Markets and Trends

Oracle JAVA Subscription Changes – What Is the Impact to Customers?

Learn what this means to new and existing customers and what to do about it
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As of January 23rd 2023, Oracle has replaced Oracle Java SE Subscriptions commonly purchased by customers with a new Oracle Java SE Universal Subscription.

Whilst the previous Subscription was licensed in effectively two different ways depending on whether the software was utilized on a Server or Desktop (Personal Computer) the new Universal Subscription has new ‘Employee’ terms. Note that these terms differ slightly to previous Oracle “Employee” terms, and are as follows;

Employee for Java SE Universal Subscription: is defined as (i) all of Your full-time, part-time, temporary employees, and (ii) all of the full-time employees, part-time employees and temporary employees of Your agents, contractors, outsourcers, and consultants that support Your internal business operations. The quantity of the licenses required is determined by the number of Employees and not just the actual number of employees that use the Programs. For these Java SE Universal Subscription licenses, the licensed quantity purchased must, at a minimum, be equal to the number of Employees as of the effective date of Your order. Under this Employee metric for Java SE Universal Subscription Programs(s), You may only install and/or run the Java SE Universal Subscription Program(s) on up to 50,000 Processors, If Your use exceeds 50,000 Processors, exclusive of Processors installed and/or running on desktop and laptop computers, You must obtain an additional license from Oracle.

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Effectively, the new terms require customers to now purchase sufficient subscriptions in line with the Total Number of Customer Employees, regardless of whether they utilize/leverage the software directly, indirectly or not at all.  A customer with a small number of installs and a high number of employees, could see bills in the $Millions per annum.

As an example, a customer with 20,000 employees utilizing JAVA SE in any capacity under the new subscription terms would need to purchase JAVA SE Universal Subscriptions for all 20,000 Employees, at a monthly rate of $6.75, total $1.62M per annum.

Furthermore, there is a requirement to license Employees, Agents, Contractors, and temporary workers from third parties that support internal business operations of the customers, which will require further consideration and perhaps increase counts considerably.

For new customers this latest model will apply immediately and for existing customers this model might apply at next renewal. Whilst Oracle may signal that existing customers might be able to renew under the previous terms, this shouldn’t be considered a guarantee. Initial published costs for the model are as follows:

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When considering server deployments, the requirements to count Processors (Oracle Defined Processors) is still required although perhaps less emphasized, as by licensing all Employees, customers receive a grant of up to 50,000 Processor installations without extra charge (a further charge will apply to customers with higher Processor requirements). Those previous customer concerns around Virtualized Environments could likely still apply to customers when counting to that limit, noting the 50,000 Processor grant is still governed and defined by the same terms and definitions which have proved challenging to some customers previously.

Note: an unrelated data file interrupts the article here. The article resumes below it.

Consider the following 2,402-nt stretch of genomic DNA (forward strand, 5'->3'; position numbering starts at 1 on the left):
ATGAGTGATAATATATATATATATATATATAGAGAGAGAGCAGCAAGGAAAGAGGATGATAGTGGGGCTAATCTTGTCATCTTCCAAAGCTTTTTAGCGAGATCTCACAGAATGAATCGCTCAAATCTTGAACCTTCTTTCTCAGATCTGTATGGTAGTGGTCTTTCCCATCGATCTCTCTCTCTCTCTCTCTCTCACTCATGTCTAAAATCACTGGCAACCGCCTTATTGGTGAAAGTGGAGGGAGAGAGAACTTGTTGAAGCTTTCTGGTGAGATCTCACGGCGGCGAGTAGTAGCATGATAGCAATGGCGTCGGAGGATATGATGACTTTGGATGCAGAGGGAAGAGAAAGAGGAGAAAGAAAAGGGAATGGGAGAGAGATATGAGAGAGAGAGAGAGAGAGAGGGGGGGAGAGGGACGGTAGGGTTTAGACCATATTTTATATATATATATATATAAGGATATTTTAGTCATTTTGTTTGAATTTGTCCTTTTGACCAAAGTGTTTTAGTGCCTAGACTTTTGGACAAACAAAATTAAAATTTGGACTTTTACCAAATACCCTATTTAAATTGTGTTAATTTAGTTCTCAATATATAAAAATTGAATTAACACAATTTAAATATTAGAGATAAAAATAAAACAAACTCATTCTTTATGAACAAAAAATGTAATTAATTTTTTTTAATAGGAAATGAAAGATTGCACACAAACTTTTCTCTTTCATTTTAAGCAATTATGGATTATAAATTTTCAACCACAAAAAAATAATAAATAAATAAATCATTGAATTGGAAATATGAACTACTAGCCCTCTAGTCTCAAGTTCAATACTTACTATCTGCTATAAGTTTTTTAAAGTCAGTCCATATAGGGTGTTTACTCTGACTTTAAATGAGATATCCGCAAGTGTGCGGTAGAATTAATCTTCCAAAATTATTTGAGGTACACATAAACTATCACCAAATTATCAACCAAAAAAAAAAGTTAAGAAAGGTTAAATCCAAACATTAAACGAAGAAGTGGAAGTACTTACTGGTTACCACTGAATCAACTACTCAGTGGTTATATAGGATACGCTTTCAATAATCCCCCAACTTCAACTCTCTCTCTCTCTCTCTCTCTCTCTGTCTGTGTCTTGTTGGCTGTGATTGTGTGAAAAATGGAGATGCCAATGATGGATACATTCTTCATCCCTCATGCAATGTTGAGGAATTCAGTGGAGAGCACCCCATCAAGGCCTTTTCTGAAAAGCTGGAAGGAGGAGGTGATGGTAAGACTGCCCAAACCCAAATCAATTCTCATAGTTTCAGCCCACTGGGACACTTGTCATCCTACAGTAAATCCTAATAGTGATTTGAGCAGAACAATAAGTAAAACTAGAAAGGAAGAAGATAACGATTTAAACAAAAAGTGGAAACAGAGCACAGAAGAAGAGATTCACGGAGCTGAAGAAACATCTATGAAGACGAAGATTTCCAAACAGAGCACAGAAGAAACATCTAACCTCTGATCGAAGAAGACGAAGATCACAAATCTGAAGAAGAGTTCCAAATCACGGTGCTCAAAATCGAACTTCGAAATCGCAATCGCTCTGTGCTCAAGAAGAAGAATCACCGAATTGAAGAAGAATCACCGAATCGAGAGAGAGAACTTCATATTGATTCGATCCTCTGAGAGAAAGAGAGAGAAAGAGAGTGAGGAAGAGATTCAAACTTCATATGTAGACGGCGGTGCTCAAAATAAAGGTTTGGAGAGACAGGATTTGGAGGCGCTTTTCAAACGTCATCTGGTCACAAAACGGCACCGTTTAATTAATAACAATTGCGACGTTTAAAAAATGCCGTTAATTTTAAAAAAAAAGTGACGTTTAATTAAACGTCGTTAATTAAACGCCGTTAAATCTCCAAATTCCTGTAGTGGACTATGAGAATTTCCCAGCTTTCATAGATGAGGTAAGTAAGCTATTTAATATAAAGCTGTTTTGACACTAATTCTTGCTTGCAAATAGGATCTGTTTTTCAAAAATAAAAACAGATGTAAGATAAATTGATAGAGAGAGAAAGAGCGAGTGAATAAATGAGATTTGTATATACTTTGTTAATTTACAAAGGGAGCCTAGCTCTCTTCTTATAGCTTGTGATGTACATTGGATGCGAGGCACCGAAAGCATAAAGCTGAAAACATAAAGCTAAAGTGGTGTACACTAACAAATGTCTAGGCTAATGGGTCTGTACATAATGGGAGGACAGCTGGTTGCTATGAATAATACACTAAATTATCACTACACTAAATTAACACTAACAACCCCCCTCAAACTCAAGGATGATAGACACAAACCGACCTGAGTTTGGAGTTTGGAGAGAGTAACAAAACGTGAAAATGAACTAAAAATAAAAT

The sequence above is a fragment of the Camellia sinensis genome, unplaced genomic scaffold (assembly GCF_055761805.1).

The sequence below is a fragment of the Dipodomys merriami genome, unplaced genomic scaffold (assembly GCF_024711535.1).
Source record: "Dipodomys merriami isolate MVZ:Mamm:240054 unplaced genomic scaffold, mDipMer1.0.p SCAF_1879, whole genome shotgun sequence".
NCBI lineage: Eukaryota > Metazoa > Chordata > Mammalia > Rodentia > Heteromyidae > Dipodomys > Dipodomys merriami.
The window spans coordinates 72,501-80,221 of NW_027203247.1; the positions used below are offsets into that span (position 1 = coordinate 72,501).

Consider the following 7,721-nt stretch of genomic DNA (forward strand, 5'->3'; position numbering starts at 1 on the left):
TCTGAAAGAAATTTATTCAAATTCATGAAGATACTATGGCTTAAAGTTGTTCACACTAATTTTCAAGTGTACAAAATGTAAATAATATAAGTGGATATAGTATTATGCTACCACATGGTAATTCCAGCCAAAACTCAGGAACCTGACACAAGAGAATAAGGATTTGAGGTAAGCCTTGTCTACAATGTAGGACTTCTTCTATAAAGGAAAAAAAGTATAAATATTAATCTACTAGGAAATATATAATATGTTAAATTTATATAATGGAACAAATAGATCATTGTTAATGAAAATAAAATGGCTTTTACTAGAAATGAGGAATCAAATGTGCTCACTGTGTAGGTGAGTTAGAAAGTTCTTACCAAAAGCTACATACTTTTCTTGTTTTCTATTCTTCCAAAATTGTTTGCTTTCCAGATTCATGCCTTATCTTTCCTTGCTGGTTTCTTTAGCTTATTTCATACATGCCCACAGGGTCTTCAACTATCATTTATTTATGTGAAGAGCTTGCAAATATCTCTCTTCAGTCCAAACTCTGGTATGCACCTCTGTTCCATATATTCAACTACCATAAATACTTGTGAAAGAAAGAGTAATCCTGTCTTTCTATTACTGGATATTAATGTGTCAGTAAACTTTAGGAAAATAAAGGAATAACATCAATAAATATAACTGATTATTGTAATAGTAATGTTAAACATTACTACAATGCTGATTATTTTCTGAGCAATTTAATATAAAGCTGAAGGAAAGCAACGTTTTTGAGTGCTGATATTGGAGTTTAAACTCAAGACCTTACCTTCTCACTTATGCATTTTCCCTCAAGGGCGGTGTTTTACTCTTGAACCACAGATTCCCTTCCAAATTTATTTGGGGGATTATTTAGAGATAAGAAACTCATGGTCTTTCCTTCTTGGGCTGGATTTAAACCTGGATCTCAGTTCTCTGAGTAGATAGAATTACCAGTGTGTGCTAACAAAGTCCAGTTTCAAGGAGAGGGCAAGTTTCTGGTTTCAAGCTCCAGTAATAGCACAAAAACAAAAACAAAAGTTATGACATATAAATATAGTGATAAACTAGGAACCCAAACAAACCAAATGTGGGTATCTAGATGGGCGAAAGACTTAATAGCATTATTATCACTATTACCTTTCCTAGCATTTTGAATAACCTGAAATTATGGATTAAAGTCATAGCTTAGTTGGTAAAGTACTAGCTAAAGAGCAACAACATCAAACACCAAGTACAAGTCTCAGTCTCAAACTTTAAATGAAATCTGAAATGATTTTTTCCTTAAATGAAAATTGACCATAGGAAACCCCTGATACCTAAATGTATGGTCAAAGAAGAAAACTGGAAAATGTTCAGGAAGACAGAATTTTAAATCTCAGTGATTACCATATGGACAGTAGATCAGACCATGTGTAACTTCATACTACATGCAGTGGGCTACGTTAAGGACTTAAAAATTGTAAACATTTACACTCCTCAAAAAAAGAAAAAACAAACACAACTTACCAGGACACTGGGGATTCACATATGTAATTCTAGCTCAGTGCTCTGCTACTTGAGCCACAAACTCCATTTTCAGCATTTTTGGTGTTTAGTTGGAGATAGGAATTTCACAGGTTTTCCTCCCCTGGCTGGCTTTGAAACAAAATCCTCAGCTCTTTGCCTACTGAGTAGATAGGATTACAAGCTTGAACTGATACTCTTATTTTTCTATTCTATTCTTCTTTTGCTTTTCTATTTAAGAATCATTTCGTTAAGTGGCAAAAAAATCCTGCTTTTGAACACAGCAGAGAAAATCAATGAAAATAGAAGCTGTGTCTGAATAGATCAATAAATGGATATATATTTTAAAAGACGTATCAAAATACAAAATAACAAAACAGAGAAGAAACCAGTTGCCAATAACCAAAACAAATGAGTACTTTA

Further information on pricing, full terms and further details can be found here:

Price list

Subscription FAQ

What should customers do?

Overall, costs for many customers could be higher than those previously, therefore customers might choose to consider the impact of these changes on future renewals, gathering overall employee and partner counts, along with assessing Processor requirements in line with Oracle terms and definitions, to estimate any potential future requirements.

Furthermore, customers may wish to establish, or re-establish, assessments of third-party alternatives to Oracle JAVA that might fulfill their requirements, including both paid for and open-source options, in order to avoid potential costs.

Where assessments have been made to requirements with both the current and the revised model, IDC Pricing Evaluation customers can seek to benchmark pricing and obtain further advice on commercial optimization and strategy.

Finally, for customers that do not use Oracle JAVA, consideration might still be made, noting that Oracle terms are accepted on the download of the software and that Oracle monitors downloads from the JAVA website, therefore controls on the permission, access, download, and installation of Oracle JAVA might be seen as key to ensure large liabilities are not generated.

IDC’s Sourcing Advisory Services (SAS) provides you with the industry’s most-recognized price benchmarks, analyst advice and IT optimization insight. Learn more.

Neil provides expert coverage and insight into the software procurement and commercial market for global customers. Focusing on major software vendors, Neil provides research, data and competitive intelligence helping customers to optimize their software investments, providing research and commercial insight on optimal pricing, contract vehicles and terms, available concessions, and proven negotiation strategies. Where vendors might be transitioning to new product offerings, or where customer requirements are yet to be fully developed, he also provides more consultative assistance and strategic insight helping organizations both right-size software services and product requirements, but also understand their ongoing investments, entitlements and contractual responsibilities.